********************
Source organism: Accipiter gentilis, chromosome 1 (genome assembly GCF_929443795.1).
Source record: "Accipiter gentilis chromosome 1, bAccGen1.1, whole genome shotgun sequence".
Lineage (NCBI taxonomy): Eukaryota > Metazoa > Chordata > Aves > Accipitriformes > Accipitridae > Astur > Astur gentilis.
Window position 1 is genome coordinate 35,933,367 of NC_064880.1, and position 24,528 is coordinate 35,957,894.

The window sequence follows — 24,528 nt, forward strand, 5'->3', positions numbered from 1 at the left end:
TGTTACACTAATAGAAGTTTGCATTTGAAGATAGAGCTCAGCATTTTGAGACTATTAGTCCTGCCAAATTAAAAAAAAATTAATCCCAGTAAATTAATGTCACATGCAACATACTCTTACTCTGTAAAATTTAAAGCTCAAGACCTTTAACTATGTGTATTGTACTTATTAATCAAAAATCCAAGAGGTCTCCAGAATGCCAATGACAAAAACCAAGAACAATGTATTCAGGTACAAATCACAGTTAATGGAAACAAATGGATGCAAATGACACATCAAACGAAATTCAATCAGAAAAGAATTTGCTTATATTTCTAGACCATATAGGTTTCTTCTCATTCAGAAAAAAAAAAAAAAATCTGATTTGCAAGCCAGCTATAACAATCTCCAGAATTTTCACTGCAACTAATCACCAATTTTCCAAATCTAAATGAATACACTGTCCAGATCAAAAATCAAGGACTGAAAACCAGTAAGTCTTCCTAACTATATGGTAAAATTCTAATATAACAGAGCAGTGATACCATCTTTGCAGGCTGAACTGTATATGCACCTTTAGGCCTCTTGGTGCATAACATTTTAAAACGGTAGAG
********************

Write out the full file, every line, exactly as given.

Source organism: Accipiter gentilis, chromosome 1 (genome assembly GCF_929443795.1).
Source record: "Accipiter gentilis chromosome 1, bAccGen1.1, whole genome shotgun sequence".
Lineage (NCBI taxonomy): Eukaryota > Metazoa > Chordata > Aves > Accipitriformes > Accipitridae > Astur > Astur gentilis.
Window position 1 is genome coordinate 35,933,367 of NC_064880.1, and position 24,528 is coordinate 35,957,894.

The window sequence follows — 24,528 nt, forward strand, 5'->3', positions numbered from 1 at the left end:
TGTTACACTAATAGAAGTTTGCATTTGAAGATAGAGCTCAGCATTTTGAGACTATTAGTCCTGCCAAATTAAAAAAAAATTAATCCCAGTAAATTAATGTCACATGCAACATACTCTTACTCTGTAAAATTTAAAGCTCAAGACCTTTAACTATGTGTATTGTACTTATTAATCAAAAATCCAAGAGGTCTCCAGAATGCCAATGACAAAAACCAAGAACAATGTATTCAGGTACAAATCACAGTTAATGGAAACAAATGGATGCAAATGACACATCAAACGAAATTCAATCAGAAAAGAATTTGCTTATATTTCTAGACCATATAGGTTTCTTCTCATTCAGAAAAAAAAAAAAAAATCTGATTTGCAAGCCAGCTATAACAATCTCCAGAATTTTCACTGCAACTAATCACCAATTTTCCAAATCTAAATGAATACACTGTCCAGATCAAAAATCAAGGACTGAAAACCAGTAAGTCTTCCTAACTATATGGTAAAATTCTAATATAACAGAGCAGTGATACCATCTTTGCAGGCTGAACTGTATATGCACCTTTAGGCCTCTTGGTGCATAACATTTTAAAACGGTAGAG